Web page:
::: Button Band :::
Button bands are picked up and worked last. You will be picking up about 4 stitches in every 5 rows. This means you will pick up 4 stitches, skip 1 row, pick up 4 sts, etc. and you will want to end up with an odd number of stitches in total.
Tip: make a note of the number of sts picked up on the first button band. You will want to pick up that same number on the other side.
Stay tuned for more on the buttonband! Next week we’ll be delving into button bands and buttonholes in more depth. Check back or follow us on Twitter or Facebook for a reminder when that post goes live
::: Finishing :::
Finishing a sweater can be the most important part. Block your sweater, seam your underarm sts using the kitchener stitch, and weave in your ends. There will be a small hole at either side of the seamed underarm, use your tail to sew that up. Sew on buttons corresponding to buttonholes.
You have put a lot of work into your first sweater so don’t skip blocking, it’s an important step. Blocking will make your stitches even out and lie flat and generally ‘smooth out’ your work. It’s easy to block a sweater out of proportion if you aren’t careful. Make sure you have your measuring tape handy and that your chest measurements and length are as desired.
Looking for more ‘how to’ tutorials? Check out The Simple Collection – our 100% free learn-to-knit series. The 8 fabulous free patterns sized from baby to big, and get started making modern seamless knits for the entire family! Like our work? Get our email updates and we will let you know about new patterns, tutorials, and events.
More Bottom-Up sweaters from Pacific Knits
The Harvest Cardigan is our gift to the lovely knitters of the world this Christmas, and it is also the final pattern in The Simple Collection, our 100% free learn-to-knit series.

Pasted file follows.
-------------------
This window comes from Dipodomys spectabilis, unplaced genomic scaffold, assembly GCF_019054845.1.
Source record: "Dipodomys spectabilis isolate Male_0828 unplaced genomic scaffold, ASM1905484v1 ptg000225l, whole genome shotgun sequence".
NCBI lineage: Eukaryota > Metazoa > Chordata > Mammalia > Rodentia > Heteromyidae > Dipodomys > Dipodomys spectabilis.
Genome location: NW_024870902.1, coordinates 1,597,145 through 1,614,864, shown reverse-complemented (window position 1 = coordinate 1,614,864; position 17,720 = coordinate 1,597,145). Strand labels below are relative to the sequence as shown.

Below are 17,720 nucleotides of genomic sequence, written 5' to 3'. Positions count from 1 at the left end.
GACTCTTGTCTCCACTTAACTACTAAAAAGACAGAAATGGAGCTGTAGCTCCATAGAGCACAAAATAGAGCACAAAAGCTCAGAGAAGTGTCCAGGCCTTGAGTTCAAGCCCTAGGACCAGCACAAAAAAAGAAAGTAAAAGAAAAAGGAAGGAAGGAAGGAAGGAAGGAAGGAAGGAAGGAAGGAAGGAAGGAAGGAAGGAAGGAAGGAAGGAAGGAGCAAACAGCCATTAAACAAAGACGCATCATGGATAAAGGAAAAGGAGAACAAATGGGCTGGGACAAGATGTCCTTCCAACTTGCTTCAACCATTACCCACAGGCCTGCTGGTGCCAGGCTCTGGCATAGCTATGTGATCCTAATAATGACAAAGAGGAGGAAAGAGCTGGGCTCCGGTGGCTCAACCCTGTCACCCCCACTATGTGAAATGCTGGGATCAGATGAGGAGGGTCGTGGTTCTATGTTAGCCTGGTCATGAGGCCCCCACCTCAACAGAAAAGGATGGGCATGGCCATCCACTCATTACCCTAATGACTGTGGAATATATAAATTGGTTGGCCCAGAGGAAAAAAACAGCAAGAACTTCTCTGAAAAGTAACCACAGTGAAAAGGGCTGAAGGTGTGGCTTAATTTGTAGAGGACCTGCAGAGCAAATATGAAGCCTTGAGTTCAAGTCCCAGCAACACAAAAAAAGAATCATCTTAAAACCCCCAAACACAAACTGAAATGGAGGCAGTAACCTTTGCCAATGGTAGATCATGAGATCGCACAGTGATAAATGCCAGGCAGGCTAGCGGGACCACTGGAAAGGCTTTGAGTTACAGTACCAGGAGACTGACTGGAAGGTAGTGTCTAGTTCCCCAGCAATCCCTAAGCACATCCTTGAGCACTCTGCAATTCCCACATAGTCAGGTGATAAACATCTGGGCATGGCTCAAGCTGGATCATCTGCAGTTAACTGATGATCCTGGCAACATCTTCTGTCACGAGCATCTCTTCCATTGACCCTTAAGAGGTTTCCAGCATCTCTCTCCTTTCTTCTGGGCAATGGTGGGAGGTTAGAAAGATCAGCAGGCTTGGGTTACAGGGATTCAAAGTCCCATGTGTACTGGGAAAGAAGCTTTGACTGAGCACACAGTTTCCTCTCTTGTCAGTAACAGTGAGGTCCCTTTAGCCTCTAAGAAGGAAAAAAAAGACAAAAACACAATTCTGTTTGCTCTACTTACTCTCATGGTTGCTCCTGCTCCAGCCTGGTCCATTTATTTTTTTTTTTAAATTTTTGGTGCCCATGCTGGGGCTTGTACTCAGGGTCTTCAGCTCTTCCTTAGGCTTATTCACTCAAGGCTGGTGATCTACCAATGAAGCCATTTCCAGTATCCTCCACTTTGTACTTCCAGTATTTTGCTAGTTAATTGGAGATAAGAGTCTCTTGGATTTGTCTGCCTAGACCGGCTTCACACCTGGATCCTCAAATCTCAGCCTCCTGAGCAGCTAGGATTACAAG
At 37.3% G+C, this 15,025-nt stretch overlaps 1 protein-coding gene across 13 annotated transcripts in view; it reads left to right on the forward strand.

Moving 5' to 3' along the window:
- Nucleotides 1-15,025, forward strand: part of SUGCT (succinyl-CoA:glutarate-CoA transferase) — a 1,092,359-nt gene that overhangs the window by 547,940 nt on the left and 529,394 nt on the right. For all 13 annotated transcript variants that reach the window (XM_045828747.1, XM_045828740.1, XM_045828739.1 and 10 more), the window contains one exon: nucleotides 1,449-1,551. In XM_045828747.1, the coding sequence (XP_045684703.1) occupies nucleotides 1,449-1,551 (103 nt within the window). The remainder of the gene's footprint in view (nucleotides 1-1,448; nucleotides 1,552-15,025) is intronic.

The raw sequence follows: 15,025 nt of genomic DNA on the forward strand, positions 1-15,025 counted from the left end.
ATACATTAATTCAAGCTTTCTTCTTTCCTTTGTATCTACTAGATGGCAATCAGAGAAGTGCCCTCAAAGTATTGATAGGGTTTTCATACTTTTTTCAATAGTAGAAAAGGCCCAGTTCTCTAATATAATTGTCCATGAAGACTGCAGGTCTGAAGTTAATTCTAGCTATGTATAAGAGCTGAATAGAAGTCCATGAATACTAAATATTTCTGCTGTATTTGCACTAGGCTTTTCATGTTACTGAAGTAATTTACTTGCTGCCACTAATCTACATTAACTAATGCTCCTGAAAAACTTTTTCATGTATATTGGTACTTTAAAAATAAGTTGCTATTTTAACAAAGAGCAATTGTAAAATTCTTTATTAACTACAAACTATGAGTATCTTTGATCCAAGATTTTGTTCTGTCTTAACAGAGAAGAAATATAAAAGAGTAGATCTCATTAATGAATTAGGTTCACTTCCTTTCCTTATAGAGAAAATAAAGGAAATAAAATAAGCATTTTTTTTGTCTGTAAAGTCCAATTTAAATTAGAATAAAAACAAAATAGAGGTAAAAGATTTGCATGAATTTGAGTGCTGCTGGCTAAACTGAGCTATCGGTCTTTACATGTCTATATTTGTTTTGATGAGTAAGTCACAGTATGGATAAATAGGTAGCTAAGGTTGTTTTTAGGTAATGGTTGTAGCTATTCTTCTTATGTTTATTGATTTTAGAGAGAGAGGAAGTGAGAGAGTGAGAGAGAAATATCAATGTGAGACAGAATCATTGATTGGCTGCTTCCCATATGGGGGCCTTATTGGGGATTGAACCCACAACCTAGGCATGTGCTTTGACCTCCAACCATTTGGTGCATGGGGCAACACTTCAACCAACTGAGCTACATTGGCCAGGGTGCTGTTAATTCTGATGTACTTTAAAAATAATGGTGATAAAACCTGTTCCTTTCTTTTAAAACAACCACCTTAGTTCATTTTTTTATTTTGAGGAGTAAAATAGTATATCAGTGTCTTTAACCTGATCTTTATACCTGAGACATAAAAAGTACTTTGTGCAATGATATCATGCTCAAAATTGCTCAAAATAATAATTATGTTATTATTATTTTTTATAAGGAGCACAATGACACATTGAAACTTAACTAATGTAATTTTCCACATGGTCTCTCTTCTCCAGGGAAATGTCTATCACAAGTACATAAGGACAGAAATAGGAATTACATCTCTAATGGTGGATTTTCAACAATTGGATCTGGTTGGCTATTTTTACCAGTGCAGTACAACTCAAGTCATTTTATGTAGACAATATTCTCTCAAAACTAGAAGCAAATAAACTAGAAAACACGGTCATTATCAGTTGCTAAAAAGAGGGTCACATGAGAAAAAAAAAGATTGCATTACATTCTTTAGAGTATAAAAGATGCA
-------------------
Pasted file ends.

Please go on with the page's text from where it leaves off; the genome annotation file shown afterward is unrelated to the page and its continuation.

Classic and easy to wear, this simple and seamless top down cardi is perfect to pull on over anything.
Is this your first garment? We’ll walk you through all the techniques, step-by-step, in our ‘Let’s Knit a Cardigan’ tutorial.
I photographed Harvest as the last golden leaves of fall were dropping from the trees, but now winter is here and a warm, snuggly cardigan is the perfect knit!
Harvest Project Details :::
yarn: Worsted / Aran weight yarn; see the pattern for yardage requirements. We used Madelinetosh Tosh Vintage in ‘glazed pecan’ and ‘smokestack’.
suggested needles: US 8/ 5mm and US 6 / 4mm
sizing: The pattern includes 7 baby-child sizes, and 10 adult sizes!
pattern: Free! Download the Harvest pattern now
::: Cleverly Simple Seamless Construction :::
Harvest is knit seamlessly from the top down, with a construction method that is interesting, yet very simple to work! The garter stitch collar is the base from which a typical, top-down raglan cardigan is begun. This wide garter collar flows seamlessly into a deep v-neck, which you can fasten under the bust with a pretty shawl pin for some va va voom! Or if you prefer buttons, you can work one or more buttonholes in the garter band, and pick a big bold button or three to adorn this simple cardi.
::: Adorable on little girls and boys :::
I love how Harvest suits little ones too! Hunter looks sweet and sophisticated in a soft grey, but there are many adorable versions of Harvest on girls and boys… check out other knitters’ projects on ravelry for inspiration!
::: The Simple Collection is for Sharing :::
This year, starting with the Wheat Scarf in June, and ending with the Harvest Cardigan this Christmas, we brought you The Simple Collection. We have invested untold hours and dollars into this project, to share our modern aesthetic, seamless construction techniques, and wide range of sizing with new knitters, and knitters who are new to Tin Can Knits.
Each of the 8 free patterns has the thoughtful details, clear pattern writing, and professional level of testing and tech-editing that you can trust from Tin Can Knits. And each pattern is accompanied by an in-depth tutorial, and blog posts outlining all of the techniques you need to make the project! Even if you have never cast on before, you can get started knitting (or teaching a friend) today.